Blackout expected to generate more interest in alternative power source

By JOHN CHRISTOFFERSEN, Associated Press Writer, 8/23/2003

When the massive blackout struck more than a week ago, millions of people looked for a sign of light in the darkness.

They could find it in Central Park in New York City, where a police station retained electricity with a fuel cell.

"A lot of people have been surprised the last few days to find out the one place they could find power still on was Central Park, the last place you would probably think of going in a blackout," said Peter Dalpe, spokesman for UTC Fuel Cells.

The venture is part of Hartford, Conn.-based United Technologies Corp. and supplied the fuel cell used by the police station.

The worst blackout in U.S. history created a widespread crisis, but it also may provide a jolt of opportunity for companies involved in generating electricity from fuel cells.

"It highlights the need for reliable backup. This is something I think a lot of companies will be looking at," said Chris Kwan, an analyst with TD Securities.

The police station at Central Park may be exhibit A. Stations typically have backup generators that kick in during outages, but the Central Park station never lost power, said Detective Walter Burnes.

"They didn't even know it happened until somebody looked out and saw the street lights were out," Burnes said. "They weren't affected at all by the blackout. Never skipped a beat."

Kwan, the analyst, upgraded his rating on Fuel Cell Energy Inc. of Danbury, Conn., from reduce to buy after the blackout.

Fuel Cell Energy stock jumped about 20 percent a day after the blackout. The company makes fuel cell power plants for customers including hotels, universities, hospitals and breweries.

"The continued attention to electrical reliability in this country will drive greater and greater interest in not only strengthening the grid but putting in fuel cell power plants that do not need the grid," said Jerry Leitman, chief executive of Fuel Cell Energy.

Fuel cells produce electricity, heat and water by extracting hydrogen from natural or propane gas and combining it with oxygen. The electrochemical process avoids burning fuel, eliminating most of the polluting emissions associated with conventional methods.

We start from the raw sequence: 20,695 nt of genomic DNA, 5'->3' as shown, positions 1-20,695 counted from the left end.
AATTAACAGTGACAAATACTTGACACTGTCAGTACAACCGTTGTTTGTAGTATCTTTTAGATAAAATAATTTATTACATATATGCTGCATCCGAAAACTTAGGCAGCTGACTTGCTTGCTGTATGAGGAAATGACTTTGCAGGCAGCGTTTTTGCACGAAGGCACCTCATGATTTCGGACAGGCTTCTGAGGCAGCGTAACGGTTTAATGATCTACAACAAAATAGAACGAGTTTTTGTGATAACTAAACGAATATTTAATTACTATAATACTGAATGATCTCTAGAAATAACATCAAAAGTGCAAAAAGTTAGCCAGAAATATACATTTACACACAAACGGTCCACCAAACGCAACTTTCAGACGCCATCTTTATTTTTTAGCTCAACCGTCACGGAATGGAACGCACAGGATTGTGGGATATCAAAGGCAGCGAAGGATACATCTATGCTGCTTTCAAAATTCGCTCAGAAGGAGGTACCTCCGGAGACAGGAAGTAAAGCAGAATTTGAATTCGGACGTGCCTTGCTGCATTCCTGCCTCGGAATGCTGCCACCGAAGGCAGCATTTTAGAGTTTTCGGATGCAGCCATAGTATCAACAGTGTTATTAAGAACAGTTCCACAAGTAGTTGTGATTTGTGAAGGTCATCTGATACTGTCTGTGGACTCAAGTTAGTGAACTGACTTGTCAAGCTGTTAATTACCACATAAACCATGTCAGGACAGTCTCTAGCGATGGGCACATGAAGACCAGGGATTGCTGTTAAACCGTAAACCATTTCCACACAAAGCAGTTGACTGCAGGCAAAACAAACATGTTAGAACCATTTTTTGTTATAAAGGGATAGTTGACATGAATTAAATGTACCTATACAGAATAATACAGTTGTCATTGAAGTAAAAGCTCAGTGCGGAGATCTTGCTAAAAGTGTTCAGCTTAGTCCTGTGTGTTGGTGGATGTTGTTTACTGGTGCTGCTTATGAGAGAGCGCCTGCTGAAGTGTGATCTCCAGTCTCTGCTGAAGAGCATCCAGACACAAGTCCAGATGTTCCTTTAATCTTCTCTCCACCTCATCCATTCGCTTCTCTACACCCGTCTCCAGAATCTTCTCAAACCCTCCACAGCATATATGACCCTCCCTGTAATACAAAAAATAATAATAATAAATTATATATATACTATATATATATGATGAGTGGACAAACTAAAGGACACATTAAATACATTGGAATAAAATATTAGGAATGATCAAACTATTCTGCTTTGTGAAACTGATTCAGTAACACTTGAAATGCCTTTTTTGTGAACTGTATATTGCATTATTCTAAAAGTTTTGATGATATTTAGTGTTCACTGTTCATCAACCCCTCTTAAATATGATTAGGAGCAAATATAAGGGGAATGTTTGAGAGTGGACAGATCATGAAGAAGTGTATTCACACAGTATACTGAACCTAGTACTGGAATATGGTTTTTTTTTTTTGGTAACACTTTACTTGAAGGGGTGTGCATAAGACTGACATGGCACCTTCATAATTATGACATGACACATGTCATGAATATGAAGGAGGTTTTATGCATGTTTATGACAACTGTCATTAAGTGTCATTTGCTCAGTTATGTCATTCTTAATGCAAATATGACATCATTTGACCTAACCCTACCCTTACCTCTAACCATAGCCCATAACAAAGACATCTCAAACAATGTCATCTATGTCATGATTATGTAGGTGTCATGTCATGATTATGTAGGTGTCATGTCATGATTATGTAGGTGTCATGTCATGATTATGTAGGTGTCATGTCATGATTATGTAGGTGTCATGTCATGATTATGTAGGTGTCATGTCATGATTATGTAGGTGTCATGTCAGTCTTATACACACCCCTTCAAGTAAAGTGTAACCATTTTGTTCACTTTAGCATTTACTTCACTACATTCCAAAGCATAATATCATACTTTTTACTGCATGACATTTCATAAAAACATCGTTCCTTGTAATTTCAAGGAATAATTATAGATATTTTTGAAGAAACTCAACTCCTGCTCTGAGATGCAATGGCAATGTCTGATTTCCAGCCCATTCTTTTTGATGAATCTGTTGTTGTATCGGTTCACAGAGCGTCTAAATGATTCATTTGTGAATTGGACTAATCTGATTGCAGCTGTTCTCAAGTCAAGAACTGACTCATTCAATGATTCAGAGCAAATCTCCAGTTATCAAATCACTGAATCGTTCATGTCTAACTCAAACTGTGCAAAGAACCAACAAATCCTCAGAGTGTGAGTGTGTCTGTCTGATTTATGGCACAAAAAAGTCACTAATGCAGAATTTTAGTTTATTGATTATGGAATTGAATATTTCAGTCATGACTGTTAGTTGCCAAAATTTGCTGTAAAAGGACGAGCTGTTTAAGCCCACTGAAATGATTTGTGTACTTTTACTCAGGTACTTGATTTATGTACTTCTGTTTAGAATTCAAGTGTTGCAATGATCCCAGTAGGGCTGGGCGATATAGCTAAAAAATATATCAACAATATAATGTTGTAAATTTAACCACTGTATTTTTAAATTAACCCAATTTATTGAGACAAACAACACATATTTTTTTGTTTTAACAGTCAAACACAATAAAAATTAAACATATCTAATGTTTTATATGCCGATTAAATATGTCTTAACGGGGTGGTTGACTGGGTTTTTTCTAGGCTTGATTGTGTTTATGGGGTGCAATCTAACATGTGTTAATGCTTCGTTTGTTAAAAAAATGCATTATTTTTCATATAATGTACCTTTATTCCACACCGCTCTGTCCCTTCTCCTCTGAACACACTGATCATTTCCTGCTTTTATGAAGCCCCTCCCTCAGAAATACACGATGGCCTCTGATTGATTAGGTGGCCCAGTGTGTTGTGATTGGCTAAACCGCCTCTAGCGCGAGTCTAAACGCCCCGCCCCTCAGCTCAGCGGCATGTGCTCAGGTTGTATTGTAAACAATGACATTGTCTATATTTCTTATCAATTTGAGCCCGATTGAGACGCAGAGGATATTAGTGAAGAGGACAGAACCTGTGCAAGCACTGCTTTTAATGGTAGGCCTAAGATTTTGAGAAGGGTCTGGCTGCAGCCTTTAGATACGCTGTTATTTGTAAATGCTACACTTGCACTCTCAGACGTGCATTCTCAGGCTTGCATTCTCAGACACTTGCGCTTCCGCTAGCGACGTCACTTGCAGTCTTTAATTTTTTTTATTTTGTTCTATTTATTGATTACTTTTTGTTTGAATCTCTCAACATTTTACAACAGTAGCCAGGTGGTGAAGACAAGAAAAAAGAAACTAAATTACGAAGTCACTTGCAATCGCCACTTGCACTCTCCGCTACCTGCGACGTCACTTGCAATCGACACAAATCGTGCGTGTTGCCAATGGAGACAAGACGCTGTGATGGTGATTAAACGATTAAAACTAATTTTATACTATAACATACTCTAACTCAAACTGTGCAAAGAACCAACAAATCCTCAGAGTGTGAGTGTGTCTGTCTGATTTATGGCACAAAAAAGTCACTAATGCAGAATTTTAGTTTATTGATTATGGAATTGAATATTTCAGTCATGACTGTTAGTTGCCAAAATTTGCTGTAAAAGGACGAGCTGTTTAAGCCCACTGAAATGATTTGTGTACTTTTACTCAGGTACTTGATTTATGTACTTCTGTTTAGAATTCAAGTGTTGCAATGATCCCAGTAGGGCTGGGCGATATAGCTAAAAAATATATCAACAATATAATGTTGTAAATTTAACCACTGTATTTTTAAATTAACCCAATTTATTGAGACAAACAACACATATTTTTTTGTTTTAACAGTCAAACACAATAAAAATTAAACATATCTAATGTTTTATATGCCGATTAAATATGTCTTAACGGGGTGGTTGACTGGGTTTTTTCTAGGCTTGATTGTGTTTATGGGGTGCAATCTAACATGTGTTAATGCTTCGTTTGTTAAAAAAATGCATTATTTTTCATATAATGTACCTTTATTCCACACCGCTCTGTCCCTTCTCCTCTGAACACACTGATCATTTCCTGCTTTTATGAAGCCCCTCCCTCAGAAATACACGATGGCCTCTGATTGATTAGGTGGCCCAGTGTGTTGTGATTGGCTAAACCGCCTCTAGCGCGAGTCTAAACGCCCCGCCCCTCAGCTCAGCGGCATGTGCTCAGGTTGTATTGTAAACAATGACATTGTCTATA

Fuel cell power plants are quiet, small and clean enough to place right at a customer site. That avoids problems that arise with transmission from centralized power plants, as well as controversies associated with getting permits for transmission lines and conventional power plants, proponents said.

Northeast Utilities supports research into fuel cells but has concerns about the costs and the amount of electricity produced, said Frank Poirot, spokesman for the Connecticut utility.

"It's a burgeoning technology," Poirot said. "It does have a role in the overall solution to our future electric needs."

Getting power from fuel cells is more expensive than getting it from conventional sources. Capital costs for fuel cell projects can run two to three times higher than traditional power generation, Dalpe said.

But Kwan said costs could drop as more people turn to the alternative. And the benefits of the technology have enabled UTC to sell 255 fuel cell power plants to hospitals, hotels and others over the past decade, Dalpe said.

With the blackout still fresh in many minds, UTC expects more interest in fuel cells and in other methods of distributed generation such as microturbine power plants.

"We think the next two to four months is going to be critical to make the business case for using these devices to provide reliable power," Dalpe said. "We have to create a business case that will turn interest into sales."
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